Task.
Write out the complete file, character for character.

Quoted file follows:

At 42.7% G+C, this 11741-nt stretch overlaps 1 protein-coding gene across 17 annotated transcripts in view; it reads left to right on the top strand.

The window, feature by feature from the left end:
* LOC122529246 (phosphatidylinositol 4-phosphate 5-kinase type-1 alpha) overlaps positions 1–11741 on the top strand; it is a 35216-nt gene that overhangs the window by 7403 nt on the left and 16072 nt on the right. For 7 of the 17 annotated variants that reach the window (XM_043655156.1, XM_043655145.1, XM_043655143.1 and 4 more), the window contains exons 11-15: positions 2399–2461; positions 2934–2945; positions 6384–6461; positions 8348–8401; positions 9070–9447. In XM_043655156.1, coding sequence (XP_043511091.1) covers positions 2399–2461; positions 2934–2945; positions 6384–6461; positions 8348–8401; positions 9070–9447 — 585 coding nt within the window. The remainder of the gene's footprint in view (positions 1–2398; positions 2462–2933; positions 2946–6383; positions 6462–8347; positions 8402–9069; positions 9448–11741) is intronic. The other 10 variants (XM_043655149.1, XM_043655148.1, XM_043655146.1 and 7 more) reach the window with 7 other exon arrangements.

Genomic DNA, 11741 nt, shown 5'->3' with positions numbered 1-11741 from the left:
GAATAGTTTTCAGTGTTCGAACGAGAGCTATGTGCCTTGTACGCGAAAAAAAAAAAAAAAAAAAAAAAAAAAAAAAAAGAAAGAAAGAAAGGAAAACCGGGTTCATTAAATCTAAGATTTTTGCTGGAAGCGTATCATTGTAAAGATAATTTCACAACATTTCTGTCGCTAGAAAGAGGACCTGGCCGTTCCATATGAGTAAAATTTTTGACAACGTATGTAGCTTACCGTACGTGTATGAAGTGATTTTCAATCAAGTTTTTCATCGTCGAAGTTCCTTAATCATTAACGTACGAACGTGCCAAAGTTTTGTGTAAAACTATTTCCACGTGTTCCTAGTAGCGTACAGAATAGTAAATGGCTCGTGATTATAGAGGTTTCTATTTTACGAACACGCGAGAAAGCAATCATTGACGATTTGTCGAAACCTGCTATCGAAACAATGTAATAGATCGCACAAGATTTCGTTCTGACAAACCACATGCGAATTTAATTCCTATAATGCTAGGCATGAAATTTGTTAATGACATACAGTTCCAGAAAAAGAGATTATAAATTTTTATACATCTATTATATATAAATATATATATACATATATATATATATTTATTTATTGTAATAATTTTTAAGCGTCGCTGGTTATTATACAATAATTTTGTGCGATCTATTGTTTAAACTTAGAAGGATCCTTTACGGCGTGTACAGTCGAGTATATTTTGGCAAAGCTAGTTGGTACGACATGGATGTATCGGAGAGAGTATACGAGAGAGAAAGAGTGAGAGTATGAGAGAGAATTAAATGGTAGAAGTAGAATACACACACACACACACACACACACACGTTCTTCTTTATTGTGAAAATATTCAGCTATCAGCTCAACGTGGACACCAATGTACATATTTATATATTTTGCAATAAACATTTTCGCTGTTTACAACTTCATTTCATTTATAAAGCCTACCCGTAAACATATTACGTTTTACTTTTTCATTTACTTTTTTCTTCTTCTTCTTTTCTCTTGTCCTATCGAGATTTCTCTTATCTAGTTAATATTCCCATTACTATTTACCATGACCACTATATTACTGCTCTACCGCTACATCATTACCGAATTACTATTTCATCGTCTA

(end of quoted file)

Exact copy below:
At 42.7% G+C, this 11741-nt stretch overlaps 1 protein-coding gene across 17 annotated transcripts in view; it reads left to right on the top strand.

The window, feature by feature from the left end:
* LOC122529246 (phosphatidylinositol 4-phosphate 5-kinase type-1 alpha) overlaps positions 1–11741 on the top strand; it is a 35216-nt gene that overhangs the window by 7403 nt on the left and 16072 nt on the right. For 7 of the 17 annotated variants that reach the window (XM_043655156.1, XM_043655145.1, XM_043655143.1 and 4 more), the window contains exons 11-15: positions 2399–2461; positions 2934–2945; positions 6384–6461; positions 8348–8401; positions 9070–9447. In XM_043655156.1, coding sequence (XP_043511091.1) covers positions 2399–2461; positions 2934–2945; positions 6384–6461; positions 8348–8401; positions 9070–9447 — 585 coding nt within the window. The remainder of the gene's footprint in view (positions 1–2398; positions 2462–2933; positions 2946–6383; positions 6462–8347; positions 8402–9069; positions 9448–11741) is intronic. The other 10 variants (XM_043655149.1, XM_043655148.1, XM_043655146.1 and 7 more) reach the window with 7 other exon arrangements.

Genomic DNA, 11741 nt, shown 5'->3' with positions numbered 1-11741 from the left:
GAATAGTTTTCAGTGTTCGAACGAGAGCTATGTGCCTTGTACGCGAAAAAAAAAAAAAAAAAAAAAAAAAAAAAAAAAGAAAGAAAGAAAGGAAAACCGGGTTCATTAAATCTAAGATTTTTGCTGGAAGCGTATCATTGTAAAGATAATTTCACAACATTTCTGTCGCTAGAAAGAGGACCTGGCCGTTCCATATGAGTAAAATTTTTGACAACGTATGTAGCTTACCGTACGTGTATGAAGTGATTTTCAATCAAGTTTTTCATCGTCGAAGTTCCTTAATCATTAACGTACGAACGTGCCAAAGTTTTGTGTAAAACTATTTCCACGTGTTCCTAGTAGCGTACAGAATAGTAAATGGCTCGTGATTATAGAGGTTTCTATTTTACGAACACGCGAGAAAGCAATCATTGACGATTTGTCGAAACCTGCTATCGAAACAATGTAATAGATCGCACAAGATTTCGTTCTGACAAACCACATGCGAATTTAATTCCTATAATGCTAGGCATGAAATTTGTTAATGACATACAGTTCCAGAAAAAGAGATTATAAATTTTTATACATCTATTATATATAAATATATATATACATATATATATATATTTATTTATTGTAATAATTTTTAAGCGTCGCTGGTTATTATACAATAATTTTGTGCGATCTATTGTTTAAACTTAGAAGGATCCTTTACGGCGTGTACAGTCGAGTATATTTTGGCAAAGCTAGTTGGTACGACATGGATGTATCGGAGAGAGTATACGAGAGAGAAAGAGTGAGAGTATGAGAGAGAATTAAATGGTAGAAGTAGAATACACACACACACACACACACACACACGTTCTTCTTTATTGTGAAAATATTCAGCTATCAGCTCAACGTGGACACCAATGTACATATTTATATATTTTGCAATAAACATTTTCGCTGTTTACAACTTCATTTCATTTATAAAGCCTACCCGTAAACATATTACGTTTTACTTTTTCATTTACTTTTTTCTTCTTCTTCTTTTCTCTTGTCCTATCGAGATTTCTCTTATCTAGTTAATATTCCCATTACTATTTACCATGACCACTATATTACTGCTCTACCGCTACATCATTACCGAATTACTATTTCATCGTCTA